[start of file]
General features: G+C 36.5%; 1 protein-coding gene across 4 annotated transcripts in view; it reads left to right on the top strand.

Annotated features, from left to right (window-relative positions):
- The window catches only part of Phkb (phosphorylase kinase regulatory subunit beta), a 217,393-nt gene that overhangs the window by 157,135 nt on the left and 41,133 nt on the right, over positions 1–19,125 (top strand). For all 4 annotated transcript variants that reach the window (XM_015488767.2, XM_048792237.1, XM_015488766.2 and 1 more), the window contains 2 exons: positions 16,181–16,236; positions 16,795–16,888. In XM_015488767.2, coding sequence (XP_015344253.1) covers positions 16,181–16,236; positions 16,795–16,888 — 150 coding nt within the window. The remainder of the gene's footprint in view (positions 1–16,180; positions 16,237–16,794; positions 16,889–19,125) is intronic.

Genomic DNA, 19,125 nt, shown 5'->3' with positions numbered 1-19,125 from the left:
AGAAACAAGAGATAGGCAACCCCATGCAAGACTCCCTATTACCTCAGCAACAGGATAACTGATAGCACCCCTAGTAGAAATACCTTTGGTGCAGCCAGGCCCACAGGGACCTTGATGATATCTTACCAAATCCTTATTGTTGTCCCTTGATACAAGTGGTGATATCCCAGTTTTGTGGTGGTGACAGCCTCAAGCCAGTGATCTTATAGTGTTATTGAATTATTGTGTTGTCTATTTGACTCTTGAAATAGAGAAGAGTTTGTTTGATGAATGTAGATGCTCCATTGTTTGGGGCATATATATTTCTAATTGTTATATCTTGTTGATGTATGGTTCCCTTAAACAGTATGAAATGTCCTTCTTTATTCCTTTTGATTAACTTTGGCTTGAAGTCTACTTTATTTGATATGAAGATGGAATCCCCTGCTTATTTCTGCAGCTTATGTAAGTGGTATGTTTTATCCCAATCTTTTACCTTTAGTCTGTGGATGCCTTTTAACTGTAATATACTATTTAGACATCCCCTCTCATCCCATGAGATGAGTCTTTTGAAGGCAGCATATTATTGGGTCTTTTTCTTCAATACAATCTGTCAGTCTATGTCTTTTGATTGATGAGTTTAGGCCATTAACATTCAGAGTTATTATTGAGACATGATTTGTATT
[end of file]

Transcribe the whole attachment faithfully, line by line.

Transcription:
General features: G+C 36.5%; 1 protein-coding gene across 4 annotated transcripts in view; it reads left to right on the top strand.

Annotated features, from left to right (window-relative positions):
- The window catches only part of Phkb (phosphorylase kinase regulatory subunit beta), a 217,393-nt gene that overhangs the window by 157,135 nt on the left and 41,133 nt on the right, over positions 1–19,125 (top strand). For all 4 annotated transcript variants that reach the window (XM_015488767.2, XM_048792237.1, XM_015488766.2 and 1 more), the window contains 2 exons: positions 16,181–16,236; positions 16,795–16,888. In XM_015488767.2, coding sequence (XP_015344253.1) covers positions 16,181–16,236; positions 16,795–16,888 — 150 coding nt within the window. The remainder of the gene's footprint in view (positions 1–16,180; positions 16,237–16,794; positions 16,889–19,125) is intronic.

Genomic DNA, 19,125 nt, shown 5'->3' with positions numbered 1-19,125 from the left:
AGAAACAAGAGATAGGCAACCCCATGCAAGACTCCCTATTACCTCAGCAACAGGATAACTGATAGCACCCCTAGTAGAAATACCTTTGGTGCAGCCAGGCCCACAGGGACCTTGATGATATCTTACCAAATCCTTATTGTTGTCCCTTGATACAAGTGGTGATATCCCAGTTTTGTGGTGGTGACAGCCTCAAGCCAGTGATCTTATAGTGTTATTGAATTATTGTGTTGTCTATTTGACTCTTGAAATAGAGAAGAGTTTGTTTGATGAATGTAGATGCTCCATTGTTTGGGGCATATATATTTCTAATTGTTATATCTTGTTGATGTATGGTTCCCTTAAACAGTATGAAATGTCCTTCTTTATTCCTTTTGATTAACTTTGGCTTGAAGTCTACTTTATTTGATATGAAGATGGAATCCCCTGCTTATTTCTGCAGCTTATGTAAGTGGTATGTTTTATCCCAATCTTTTACCTTTAGTCTGTGGATGCCTTTTAACTGTAATATACTATTTAGACATCCCCTCTCATCCCATGAGATGAGTCTTTTGAAGGCAGCATATTATTGGGTCTTTTTCTTCAATACAATCTGTCAGTCTATGTCTTTTGATTGATGAGTTTAGGCCATTAACATTCAGAGTTATTATTGAGACATGATTTGTATT